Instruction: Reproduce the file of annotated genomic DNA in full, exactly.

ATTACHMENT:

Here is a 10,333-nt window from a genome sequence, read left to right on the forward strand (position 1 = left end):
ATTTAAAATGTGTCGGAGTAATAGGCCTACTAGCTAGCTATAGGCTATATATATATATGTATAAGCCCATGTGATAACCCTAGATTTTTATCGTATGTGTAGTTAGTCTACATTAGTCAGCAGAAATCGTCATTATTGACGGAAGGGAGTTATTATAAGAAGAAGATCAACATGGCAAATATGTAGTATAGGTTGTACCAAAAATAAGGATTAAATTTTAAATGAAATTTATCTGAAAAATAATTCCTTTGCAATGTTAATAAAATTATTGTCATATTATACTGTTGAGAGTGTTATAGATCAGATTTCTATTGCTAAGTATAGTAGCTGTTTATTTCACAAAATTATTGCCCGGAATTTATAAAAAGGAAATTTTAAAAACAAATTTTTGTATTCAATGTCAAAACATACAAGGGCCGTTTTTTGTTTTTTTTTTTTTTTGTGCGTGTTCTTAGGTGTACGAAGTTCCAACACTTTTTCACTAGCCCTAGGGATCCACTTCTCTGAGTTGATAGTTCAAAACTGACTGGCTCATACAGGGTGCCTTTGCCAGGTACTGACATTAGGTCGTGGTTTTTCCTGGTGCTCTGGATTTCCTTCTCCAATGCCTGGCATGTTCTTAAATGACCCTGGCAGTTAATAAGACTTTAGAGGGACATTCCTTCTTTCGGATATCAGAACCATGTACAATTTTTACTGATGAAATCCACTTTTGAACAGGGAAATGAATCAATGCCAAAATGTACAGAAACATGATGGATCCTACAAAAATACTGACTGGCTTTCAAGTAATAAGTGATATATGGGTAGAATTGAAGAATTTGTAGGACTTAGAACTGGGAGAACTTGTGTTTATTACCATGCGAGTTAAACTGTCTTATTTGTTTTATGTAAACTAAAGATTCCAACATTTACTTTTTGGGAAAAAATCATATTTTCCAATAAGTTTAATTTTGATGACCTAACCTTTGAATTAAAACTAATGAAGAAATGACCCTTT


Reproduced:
Here is a 10,333-nt window from a genome sequence, read left to right on the forward strand (position 1 = left end):
ATTTAAAATGTGTCGGAGTAATAGGCCTACTAGCTAGCTATAGGCTATATATATATATGTATAAGCCCATGTGATAACCCTAGATTTTTATCGTATGTGTAGTTAGTCTACATTAGTCAGCAGAAATCGTCATTATTGACGGAAGGGAGTTATTATAAGAAGAAGATCAACATGGCAAATATGTAGTATAGGTTGTACCAAAAATAAGGATTAAATTTTAAATGAAATTTATCTGAAAAATAATTCCTTTGCAATGTTAATAAAATTATTGTCATATTATACTGTTGAGAGTGTTATAGATCAGATTTCTATTGCTAAGTATAGTAGCTGTTTATTTCACAAAATTATTGCCCGGAATTTATAAAAAGGAAATTTTAAAAACAAATTTTTGTATTCAATGTCAAAACATACAAGGGCCGTTTTTTGTTTTTTTTTTTTTTTGTGCGTGTTCTTAGGTGTACGAAGTTCCAACACTTTTTCACTAGCCCTAGGGATCCACTTCTCTGAGTTGATAGTTCAAAACTGACTGGCTCATACAGGGTGCCTTTGCCAGGTACTGACATTAGGTCGTGGTTTTTCCTGGTGCTCTGGATTTCCTTCTCCAATGCCTGGCATGTTCTTAAATGACCCTGGCAGTTAATAAGACTTTAGAGGGACATTCCTTCTTTCGGATATCAGAACCATGTACAATTTTTACTGATGAAATCCACTTTTGAACAGGGAAATGAATCAATGCCAAAATGTACAGAAACATGATGGATCCTACAAAAATACTGACTGGCTTTCAAGTAATAAGTGATATATGGGTAGAATTGAAGAATTTGTAGGACTTAGAACTGGGAGAACTTGTGTTTATTACCATGCGAGTTAAACTGTCTTATTTGTTTTATGTAAACTAAAGATTCCAACATTTACTTTTTGGGAAAAAATCATATTTTCCAATAAGTTTAATTTTGATGACCTAACCTTTGAATTAAAACTAATGAAGAAATGACCCTTT